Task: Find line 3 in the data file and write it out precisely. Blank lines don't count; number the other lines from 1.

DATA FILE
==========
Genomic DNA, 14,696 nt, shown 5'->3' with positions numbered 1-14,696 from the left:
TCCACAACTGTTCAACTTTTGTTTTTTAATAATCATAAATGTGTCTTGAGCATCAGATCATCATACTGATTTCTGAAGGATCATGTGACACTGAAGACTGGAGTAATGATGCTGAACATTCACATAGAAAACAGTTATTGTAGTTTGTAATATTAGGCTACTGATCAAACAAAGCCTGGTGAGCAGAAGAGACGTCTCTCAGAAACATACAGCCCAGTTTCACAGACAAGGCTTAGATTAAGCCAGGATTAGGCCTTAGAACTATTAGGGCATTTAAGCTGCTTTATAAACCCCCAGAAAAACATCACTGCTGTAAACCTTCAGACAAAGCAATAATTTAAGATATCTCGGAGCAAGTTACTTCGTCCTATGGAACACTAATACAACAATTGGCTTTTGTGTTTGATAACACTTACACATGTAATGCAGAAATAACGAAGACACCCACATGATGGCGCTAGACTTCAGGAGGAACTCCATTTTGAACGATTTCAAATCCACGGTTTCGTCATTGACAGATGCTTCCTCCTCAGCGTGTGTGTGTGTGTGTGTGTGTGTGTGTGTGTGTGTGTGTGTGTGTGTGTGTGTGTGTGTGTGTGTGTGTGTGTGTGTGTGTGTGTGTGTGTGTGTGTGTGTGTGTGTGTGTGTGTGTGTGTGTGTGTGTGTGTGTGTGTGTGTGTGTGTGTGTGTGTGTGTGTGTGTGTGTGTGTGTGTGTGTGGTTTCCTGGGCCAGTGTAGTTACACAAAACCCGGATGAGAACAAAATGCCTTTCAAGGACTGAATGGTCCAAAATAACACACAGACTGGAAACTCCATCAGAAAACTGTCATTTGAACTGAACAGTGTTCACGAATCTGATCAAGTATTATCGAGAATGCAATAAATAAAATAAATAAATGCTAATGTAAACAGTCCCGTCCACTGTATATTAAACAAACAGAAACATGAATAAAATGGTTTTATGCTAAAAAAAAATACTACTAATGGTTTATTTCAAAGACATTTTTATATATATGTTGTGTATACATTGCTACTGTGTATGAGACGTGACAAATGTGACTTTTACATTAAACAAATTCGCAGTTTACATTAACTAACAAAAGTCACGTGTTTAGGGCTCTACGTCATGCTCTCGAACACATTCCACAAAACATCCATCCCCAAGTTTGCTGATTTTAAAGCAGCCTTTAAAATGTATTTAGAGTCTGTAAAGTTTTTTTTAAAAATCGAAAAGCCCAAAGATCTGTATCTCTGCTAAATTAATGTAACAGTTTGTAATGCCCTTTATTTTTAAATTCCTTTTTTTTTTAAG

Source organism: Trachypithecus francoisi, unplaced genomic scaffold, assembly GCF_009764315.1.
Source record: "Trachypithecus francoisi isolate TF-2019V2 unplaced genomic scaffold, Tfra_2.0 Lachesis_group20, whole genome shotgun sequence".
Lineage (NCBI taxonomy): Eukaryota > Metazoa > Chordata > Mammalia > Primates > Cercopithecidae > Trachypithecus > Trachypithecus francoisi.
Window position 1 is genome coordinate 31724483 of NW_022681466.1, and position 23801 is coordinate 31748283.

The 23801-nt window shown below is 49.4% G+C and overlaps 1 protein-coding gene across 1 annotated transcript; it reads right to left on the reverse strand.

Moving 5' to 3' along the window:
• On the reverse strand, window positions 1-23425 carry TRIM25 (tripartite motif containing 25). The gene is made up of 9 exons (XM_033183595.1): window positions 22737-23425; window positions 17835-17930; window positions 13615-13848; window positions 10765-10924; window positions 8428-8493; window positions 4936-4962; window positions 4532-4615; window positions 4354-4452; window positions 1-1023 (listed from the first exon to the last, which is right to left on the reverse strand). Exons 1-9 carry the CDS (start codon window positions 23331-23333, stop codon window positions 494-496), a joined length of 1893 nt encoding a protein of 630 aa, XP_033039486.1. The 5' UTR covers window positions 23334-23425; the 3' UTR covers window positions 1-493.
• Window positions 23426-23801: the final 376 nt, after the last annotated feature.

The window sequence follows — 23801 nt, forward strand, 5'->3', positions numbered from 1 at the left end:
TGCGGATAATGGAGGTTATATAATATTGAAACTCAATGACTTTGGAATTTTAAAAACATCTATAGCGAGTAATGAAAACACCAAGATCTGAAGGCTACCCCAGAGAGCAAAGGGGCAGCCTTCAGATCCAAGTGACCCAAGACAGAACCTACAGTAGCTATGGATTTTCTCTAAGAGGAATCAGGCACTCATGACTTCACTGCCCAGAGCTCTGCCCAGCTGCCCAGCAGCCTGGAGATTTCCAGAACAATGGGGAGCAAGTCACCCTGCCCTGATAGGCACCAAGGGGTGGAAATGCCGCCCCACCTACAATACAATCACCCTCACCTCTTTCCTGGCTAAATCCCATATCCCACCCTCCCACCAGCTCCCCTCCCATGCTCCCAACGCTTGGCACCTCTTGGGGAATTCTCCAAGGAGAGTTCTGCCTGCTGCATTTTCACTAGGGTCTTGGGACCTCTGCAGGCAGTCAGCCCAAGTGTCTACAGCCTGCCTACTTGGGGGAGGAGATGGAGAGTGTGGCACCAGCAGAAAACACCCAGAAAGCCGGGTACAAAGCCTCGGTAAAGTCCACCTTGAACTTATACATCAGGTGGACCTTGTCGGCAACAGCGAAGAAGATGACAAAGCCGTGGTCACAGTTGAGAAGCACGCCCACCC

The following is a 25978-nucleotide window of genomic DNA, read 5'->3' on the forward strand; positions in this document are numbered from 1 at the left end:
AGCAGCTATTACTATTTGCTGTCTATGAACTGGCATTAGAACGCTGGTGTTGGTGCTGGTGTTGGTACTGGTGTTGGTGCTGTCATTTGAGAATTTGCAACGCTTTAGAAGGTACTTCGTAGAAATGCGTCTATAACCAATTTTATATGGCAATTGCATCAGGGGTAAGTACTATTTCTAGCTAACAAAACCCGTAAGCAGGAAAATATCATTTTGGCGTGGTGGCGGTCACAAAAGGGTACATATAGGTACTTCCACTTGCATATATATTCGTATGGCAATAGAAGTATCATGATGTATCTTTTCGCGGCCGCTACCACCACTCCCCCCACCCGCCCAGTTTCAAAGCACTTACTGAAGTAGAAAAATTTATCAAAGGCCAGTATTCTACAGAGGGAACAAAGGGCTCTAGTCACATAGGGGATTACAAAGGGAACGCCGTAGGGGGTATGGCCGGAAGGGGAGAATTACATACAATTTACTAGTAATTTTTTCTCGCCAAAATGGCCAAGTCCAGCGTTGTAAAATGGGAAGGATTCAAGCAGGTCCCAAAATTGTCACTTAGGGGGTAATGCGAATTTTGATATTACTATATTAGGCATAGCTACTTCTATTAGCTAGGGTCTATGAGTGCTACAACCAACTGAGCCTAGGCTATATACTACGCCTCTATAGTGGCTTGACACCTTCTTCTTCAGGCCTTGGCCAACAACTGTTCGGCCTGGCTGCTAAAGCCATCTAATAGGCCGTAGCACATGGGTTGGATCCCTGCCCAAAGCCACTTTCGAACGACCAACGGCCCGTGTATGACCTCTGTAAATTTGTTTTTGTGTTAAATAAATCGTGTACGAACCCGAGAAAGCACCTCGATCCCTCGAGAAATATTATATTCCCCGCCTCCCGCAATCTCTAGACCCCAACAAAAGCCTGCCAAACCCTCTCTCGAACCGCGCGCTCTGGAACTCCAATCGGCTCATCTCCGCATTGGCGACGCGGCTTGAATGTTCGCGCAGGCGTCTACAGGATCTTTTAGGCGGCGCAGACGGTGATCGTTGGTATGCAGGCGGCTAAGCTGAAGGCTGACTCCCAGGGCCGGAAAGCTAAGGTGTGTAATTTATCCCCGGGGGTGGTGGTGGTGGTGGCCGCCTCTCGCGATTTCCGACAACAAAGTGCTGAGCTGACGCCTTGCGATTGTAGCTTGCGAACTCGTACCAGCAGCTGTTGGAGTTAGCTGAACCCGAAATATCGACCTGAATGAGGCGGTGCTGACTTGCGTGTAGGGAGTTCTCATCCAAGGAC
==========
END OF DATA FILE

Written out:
Source organism: Trachypithecus francoisi, unplaced genomic scaffold, assembly GCF_009764315.1.